Irreplaceable & the inconvenience scale

We all want to be irreplaceable. In an organisational context we worry about how needed we really are. It’s an omnipresent reality in a world of agricultural mastery and excess capacity. This is true for white collar desk jockeys, CEO’s and entrepreneurs alike. The more they need us, the safer and happier we feel. The truth is that everyone of us is replaceable. Even Steve Jobs. And the ultimate proof of this is human death. It happens, and we continue on with whatever it was we were doing.

I heard a good way to conceptualize on how ‘replaceable’ we are recently. The idea is that all of us can be replaced, and that the key question was how ‘inconvenient’ our loss would be to the cohort we belonged to. Where are we on the ‘inconvenience scale’ if we need to be replaced?Are we very high like Steve Jobs, or are we very low like a supermarket cashier? The more inconvenient it is, the more utility we are providing. It’s also quite likely that we have greater power of choice in actually placing ourselves elsewhere. One mistake we often make is equating how much we earn, with where we sit on this scale. Higher pay does not necessarily make us less replaceable, it often means the opposite. The real questions in understanding where we are on the scale are these:

  • How important is what I do to the people who pay me to do it?
  • Will the people who pay me lose money (or systems break) if I’m no longer there to do it?
  • How many other people can do what I do?
  • Will the other people who can do it, do it for the same price or a lower price than me?
  • Are these others easy to get?

If we answer these questions honestly we can get a fair assessment of the value we are creating, for our own business or one we work for. Everything we do in a given week doesn’t have to matter. It may just be that thing you do for 1 hour per week that no one else can. And the thing that we should be working on, is that one thing that only we can do. The stuff we are already great at, not our weaknesses. If we invest time working our our weaknesses, we simply make ourselves ‘more average’ and in turn we fall down the inconvenience scale.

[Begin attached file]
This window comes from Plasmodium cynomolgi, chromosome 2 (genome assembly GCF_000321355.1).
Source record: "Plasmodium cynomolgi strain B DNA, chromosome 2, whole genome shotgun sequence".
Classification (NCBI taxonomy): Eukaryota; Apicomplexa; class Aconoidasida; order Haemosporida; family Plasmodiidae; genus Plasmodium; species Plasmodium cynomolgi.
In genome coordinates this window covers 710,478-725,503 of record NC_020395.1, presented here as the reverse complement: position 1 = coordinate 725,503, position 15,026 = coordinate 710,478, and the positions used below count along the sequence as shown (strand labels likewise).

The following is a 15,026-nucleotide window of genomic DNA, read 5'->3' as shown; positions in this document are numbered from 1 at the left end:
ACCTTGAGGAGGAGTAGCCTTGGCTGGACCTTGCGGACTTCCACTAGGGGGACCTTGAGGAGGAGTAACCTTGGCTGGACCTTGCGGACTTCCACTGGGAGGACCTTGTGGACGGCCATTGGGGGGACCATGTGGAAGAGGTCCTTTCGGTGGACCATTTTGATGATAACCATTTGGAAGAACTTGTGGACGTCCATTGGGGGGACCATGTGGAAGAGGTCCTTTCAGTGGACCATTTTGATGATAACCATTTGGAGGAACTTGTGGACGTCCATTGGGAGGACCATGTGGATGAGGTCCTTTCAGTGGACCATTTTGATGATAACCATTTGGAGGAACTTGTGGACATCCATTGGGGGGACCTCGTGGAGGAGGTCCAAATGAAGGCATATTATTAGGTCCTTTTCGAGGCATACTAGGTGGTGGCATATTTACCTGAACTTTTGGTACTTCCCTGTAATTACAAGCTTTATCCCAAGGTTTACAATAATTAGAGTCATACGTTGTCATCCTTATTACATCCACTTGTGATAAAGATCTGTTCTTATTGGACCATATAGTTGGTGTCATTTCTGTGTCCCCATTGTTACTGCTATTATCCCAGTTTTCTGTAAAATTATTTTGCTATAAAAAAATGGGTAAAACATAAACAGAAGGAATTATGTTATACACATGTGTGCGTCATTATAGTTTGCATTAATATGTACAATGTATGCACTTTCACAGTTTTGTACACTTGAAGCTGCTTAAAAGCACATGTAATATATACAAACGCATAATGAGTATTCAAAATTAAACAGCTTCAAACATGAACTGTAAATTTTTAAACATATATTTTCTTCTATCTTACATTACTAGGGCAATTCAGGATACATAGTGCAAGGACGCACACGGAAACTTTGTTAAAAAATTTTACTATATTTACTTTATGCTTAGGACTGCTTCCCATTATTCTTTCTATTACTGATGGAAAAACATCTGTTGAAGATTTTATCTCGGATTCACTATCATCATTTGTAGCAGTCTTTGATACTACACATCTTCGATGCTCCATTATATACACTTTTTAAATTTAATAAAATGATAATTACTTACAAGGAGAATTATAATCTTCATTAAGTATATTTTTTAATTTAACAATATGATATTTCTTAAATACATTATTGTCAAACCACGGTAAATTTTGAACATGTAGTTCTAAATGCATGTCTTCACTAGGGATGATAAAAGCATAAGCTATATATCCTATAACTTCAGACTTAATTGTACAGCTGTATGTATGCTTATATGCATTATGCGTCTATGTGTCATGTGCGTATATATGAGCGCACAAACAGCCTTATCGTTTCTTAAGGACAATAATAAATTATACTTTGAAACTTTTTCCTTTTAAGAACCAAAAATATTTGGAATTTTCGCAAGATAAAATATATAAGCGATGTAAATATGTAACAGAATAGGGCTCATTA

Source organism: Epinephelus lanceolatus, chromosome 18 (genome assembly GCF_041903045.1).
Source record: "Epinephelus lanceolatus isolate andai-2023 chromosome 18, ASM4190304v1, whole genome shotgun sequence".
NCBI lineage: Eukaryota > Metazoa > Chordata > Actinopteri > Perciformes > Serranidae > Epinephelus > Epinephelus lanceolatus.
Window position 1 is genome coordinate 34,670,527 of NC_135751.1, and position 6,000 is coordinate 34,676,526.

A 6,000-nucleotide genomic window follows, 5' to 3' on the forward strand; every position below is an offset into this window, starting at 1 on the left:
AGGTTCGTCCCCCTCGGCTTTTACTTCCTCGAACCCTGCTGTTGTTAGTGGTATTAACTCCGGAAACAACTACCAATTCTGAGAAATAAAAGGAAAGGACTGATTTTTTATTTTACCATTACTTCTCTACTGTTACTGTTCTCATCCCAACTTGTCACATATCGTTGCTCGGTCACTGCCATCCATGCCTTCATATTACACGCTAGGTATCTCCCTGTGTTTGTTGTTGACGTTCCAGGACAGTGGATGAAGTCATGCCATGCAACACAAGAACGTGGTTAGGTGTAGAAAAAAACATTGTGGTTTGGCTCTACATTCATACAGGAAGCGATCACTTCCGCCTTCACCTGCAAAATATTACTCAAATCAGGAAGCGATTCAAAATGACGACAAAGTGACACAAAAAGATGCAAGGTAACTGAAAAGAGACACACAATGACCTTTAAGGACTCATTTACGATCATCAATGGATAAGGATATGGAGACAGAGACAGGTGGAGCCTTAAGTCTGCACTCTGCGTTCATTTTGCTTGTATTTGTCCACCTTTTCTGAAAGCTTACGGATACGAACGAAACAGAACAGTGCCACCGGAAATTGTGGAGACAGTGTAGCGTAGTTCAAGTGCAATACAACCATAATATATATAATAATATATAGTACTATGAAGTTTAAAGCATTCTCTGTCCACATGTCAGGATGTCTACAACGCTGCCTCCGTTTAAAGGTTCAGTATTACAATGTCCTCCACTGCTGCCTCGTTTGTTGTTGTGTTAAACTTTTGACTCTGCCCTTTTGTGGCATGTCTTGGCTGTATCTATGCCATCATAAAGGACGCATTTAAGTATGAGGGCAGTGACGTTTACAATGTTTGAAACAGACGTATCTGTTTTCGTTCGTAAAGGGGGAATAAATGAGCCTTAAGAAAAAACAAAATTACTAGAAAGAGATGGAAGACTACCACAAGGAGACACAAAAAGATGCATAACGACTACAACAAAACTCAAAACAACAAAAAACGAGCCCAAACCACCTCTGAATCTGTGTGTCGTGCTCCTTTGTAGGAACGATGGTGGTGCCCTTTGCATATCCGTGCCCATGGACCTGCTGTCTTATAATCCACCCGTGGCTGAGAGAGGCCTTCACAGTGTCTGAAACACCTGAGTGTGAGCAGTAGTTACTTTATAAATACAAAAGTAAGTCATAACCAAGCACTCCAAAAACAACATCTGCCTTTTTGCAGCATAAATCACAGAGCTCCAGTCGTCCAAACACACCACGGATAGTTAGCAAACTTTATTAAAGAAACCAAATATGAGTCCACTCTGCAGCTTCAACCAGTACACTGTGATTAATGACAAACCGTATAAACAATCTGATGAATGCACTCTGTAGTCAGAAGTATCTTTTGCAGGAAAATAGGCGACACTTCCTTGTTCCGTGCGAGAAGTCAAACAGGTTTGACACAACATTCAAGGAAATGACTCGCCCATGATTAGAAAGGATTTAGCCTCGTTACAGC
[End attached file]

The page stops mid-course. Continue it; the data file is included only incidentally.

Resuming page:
The best way to be be high in the ‘inconvenience scale’ is to become a close to the money expert. By doing this, our potential loss becomes far more inconvenient.



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  2. Ned Dwyer · February 10, 2011

    It’s a fine line I think.

    I know people in organisations who want to make sure they’re indispensable. So they hoard knowledge and build systems around themselves so that if they are removed the system breaks.

    This is counterproductive for everyone. The hoarder has no reason to improve, the company can’t easily replace them.

    Be indispensable by providing unequivocable value. Build systems that don’t need you to be there for them to work. Get better by working harder, be the best in your own game.

    • Steve Sammartino · February 10, 2011

      Ned, you flipped my view with the ‘hoarder’ addition. This wasn’t my focus of attention, but it is a valid view which I agree with 100%. In truth I reckon these hoarders are building a ‘broken system’.

      Thanks for the addition to this entry.

  3. primarysuspect · February 10, 2011

    Nice post Steve.

    “The thing that we should be working on, is that one thing that only we can do. The stuff we are already great at, not our weaknesses.”

    Alot like the 80/20 principle.

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